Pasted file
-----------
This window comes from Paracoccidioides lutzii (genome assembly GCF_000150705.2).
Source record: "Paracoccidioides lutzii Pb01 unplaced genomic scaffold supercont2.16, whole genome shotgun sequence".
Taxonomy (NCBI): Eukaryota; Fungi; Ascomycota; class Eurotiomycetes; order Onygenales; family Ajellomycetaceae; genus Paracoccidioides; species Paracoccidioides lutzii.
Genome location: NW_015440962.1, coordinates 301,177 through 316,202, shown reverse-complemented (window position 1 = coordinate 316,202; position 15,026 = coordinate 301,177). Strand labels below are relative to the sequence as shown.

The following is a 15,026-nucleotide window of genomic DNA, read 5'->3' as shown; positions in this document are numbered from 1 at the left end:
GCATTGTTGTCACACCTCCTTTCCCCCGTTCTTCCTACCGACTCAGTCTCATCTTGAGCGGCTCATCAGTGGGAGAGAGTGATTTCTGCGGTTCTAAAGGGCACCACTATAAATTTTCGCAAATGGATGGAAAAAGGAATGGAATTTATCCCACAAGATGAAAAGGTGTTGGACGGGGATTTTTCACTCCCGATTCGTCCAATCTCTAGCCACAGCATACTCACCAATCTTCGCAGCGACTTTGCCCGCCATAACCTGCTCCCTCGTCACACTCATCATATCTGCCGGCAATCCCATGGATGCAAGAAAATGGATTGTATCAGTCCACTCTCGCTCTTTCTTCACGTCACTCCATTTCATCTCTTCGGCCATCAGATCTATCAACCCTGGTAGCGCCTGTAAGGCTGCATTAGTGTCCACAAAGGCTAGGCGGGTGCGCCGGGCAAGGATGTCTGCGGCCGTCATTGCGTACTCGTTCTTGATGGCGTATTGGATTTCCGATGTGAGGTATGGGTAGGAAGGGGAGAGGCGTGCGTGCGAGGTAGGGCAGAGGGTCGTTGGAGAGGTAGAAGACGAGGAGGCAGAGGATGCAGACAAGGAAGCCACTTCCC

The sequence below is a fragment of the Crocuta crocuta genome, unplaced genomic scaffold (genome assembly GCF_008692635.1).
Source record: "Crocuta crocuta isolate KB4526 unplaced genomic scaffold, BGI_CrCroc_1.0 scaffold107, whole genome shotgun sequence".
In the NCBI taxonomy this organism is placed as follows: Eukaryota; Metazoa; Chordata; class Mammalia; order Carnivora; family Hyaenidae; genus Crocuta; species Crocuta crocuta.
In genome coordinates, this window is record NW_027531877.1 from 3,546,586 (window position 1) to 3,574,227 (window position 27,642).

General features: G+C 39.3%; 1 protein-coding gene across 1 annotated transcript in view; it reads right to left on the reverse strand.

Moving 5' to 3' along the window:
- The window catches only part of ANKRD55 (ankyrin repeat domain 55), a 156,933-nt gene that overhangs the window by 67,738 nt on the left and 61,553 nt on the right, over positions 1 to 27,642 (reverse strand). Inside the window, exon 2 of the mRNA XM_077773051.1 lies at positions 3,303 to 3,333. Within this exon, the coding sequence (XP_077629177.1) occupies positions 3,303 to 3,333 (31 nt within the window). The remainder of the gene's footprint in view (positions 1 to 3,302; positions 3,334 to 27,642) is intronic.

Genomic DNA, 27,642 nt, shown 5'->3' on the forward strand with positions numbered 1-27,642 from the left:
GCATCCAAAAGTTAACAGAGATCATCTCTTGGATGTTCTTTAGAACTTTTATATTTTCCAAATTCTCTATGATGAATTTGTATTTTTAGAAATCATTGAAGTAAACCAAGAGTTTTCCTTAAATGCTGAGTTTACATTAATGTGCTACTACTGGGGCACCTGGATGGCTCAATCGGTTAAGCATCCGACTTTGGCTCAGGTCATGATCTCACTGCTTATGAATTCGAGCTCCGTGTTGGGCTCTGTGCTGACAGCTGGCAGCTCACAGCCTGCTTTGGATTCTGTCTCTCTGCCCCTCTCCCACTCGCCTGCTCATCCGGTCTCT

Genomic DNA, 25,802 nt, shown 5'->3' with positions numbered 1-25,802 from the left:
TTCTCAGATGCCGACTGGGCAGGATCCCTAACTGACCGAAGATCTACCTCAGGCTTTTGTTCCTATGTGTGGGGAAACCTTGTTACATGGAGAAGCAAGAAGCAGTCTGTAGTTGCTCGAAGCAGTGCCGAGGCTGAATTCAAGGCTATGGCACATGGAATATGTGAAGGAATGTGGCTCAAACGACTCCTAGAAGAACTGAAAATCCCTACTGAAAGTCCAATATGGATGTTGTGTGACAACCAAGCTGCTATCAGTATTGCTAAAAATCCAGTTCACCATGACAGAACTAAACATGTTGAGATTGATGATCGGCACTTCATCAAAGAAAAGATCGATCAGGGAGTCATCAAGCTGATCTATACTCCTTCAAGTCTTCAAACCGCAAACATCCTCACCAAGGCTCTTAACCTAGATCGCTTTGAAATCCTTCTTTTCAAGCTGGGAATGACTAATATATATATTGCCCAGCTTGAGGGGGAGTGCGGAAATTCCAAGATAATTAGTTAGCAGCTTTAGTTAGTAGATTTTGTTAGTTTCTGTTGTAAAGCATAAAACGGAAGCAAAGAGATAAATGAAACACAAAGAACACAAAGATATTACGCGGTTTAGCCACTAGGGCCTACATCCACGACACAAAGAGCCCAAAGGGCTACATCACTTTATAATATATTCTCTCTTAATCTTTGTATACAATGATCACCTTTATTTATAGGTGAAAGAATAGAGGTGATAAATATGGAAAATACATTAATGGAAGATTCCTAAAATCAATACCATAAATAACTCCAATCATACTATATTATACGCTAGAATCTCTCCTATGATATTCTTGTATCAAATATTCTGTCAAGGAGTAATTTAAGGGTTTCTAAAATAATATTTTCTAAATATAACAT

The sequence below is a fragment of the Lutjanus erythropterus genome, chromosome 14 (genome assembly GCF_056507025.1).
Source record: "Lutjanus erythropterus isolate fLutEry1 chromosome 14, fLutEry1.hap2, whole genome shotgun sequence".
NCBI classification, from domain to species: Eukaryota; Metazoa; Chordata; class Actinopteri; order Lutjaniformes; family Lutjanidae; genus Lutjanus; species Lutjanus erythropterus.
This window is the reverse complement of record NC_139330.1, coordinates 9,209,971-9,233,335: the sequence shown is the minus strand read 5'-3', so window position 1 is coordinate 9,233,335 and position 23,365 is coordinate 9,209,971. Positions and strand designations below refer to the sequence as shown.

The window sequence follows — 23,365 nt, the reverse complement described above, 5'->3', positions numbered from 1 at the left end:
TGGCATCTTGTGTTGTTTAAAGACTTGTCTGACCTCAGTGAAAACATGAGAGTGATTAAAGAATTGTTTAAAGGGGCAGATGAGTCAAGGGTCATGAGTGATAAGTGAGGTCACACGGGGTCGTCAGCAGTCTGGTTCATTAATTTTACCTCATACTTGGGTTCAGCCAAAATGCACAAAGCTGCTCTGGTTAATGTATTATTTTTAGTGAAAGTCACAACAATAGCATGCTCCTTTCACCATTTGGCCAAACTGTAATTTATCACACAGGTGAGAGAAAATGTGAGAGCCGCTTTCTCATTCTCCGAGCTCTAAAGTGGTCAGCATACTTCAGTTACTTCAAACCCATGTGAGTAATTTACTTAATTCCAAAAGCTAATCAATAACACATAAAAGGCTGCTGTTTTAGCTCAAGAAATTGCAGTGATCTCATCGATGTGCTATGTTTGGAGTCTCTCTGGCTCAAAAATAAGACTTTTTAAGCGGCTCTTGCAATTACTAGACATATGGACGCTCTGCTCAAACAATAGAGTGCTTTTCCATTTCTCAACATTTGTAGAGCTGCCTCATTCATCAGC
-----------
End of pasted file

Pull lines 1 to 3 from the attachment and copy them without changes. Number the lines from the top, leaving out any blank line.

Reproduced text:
This window comes from Paracoccidioides lutzii (genome assembly GCF_000150705.2).
Source record: "Paracoccidioides lutzii Pb01 unplaced genomic scaffold supercont2.16, whole genome shotgun sequence".
Taxonomy (NCBI): Eukaryota; Fungi; Ascomycota; class Eurotiomycetes; order Onygenales; family Ajellomycetaceae; genus Paracoccidioides; species Paracoccidioides lutzii.